Here’s a task for today. I’m going to share two paragraphs from an essay called “A Cultural Approach to Communication” by James W. Carey. As you go through your day, keep tabs on how you communicate and how others seek to communicate with you. When are you, and others, using transmission? When are you, and others, using ritual?
The transmission view of communication . . . is defined by terms such as “imparting,” “sending,” “transmitting,” or “giving information to others.” It is formed from a metaphor of geography or transportation. In the nineteenth century but to a lesser extent today, the movement of goods or people and the movement of information were seen as essentially identical processes and both were described the the common noun “communication.” The center of this idea of communication is the transmission of signals or messages over distance for the purpose of control. It is a view of communication that derives from one of the most ancient of human dreams: the desire to increase the speed and effect of messages as they travel in space.
The ritual view of communication . . . is old enough . . . for dictionaries to list it under “Archaic.” In a ritual definition, communication is linked to terms such as “sharing,” “participation,” “association,” “fellowship,” and “the possession of a common faith.” This definition exploits the ancient identity and common roots of the terms “commonness,” “community,” and “communication.” A ritual view of communication is directed not toward the extension of messages in space but toward the maintenance of society in time; not the act of imparting information but the representation of shared belief.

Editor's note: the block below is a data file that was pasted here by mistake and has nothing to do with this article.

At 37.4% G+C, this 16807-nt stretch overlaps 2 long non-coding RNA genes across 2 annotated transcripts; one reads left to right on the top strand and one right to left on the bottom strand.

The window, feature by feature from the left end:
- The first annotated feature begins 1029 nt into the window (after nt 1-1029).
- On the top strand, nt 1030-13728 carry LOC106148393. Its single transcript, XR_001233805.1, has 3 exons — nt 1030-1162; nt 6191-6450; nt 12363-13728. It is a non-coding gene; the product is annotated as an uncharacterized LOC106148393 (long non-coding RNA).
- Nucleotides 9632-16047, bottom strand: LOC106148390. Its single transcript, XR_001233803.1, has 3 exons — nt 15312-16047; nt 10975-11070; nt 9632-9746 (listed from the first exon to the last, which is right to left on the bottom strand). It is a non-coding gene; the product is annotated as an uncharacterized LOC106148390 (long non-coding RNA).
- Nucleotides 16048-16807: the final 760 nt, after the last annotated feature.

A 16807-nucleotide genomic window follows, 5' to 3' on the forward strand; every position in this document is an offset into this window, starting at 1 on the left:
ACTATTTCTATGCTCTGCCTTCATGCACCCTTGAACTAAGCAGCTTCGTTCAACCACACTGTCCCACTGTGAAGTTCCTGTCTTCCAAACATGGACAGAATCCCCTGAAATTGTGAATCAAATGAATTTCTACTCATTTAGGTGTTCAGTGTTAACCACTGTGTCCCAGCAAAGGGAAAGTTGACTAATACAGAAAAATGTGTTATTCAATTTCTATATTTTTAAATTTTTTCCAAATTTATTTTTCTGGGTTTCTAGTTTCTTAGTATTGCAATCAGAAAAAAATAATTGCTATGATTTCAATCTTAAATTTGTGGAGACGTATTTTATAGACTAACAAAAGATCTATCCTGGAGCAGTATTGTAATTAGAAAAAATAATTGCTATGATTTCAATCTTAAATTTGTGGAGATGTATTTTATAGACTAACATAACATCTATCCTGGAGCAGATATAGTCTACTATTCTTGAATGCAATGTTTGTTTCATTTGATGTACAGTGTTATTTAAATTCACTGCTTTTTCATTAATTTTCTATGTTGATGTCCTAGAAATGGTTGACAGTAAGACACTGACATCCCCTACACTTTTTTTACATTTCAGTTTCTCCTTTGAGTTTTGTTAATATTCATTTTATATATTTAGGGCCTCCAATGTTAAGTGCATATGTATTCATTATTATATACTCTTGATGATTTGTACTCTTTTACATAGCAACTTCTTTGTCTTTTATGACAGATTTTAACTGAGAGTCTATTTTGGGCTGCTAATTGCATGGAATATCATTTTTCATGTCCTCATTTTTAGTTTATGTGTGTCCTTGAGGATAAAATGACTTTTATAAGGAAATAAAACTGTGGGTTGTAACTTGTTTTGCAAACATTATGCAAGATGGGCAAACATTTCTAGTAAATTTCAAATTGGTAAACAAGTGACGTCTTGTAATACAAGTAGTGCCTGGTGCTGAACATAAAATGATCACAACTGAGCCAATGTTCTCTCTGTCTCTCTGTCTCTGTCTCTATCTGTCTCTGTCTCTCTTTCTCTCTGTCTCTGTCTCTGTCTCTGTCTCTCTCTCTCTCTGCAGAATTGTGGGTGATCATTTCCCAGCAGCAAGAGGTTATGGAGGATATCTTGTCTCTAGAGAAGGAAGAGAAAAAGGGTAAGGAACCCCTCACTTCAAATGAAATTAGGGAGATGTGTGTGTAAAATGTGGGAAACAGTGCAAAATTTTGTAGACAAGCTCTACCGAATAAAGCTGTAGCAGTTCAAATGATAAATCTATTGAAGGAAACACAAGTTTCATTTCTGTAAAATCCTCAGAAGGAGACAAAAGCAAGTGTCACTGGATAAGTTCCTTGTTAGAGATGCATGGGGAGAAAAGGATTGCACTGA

I first heard about these terms (and James W. Carey) in a Tweet thread from Jay Rosen, who introduces some political implications as his thread unfolds. Here’s his first tweet:
I am trying something new today. This thread will introduce you to an academic concept that scholars of media and communication have found useful: the distinction between “transmission” and “ritual’ views of communication. Let’s see if i can bring it alive for you. Ready? 1/— Jay Rosen (@jayrosen_nyu) February 14, 2019
Regardless of whether or not you share a belief in all the nuances of Rosen’s presentation of the terms, I think it’s an interesting exercise to catalogue the types of communication you both deploy and receive. Afterwards, you may find yourself moving from information to insight to action; you might find yourself making some deliberate changes in your own efforts and in the efforts in which you choose to participate, i.e., how you seek to be understood and how you seek to understand. It’s worth a shot, and if nothing else, new categories help us to see with new eyes, at least for a little while.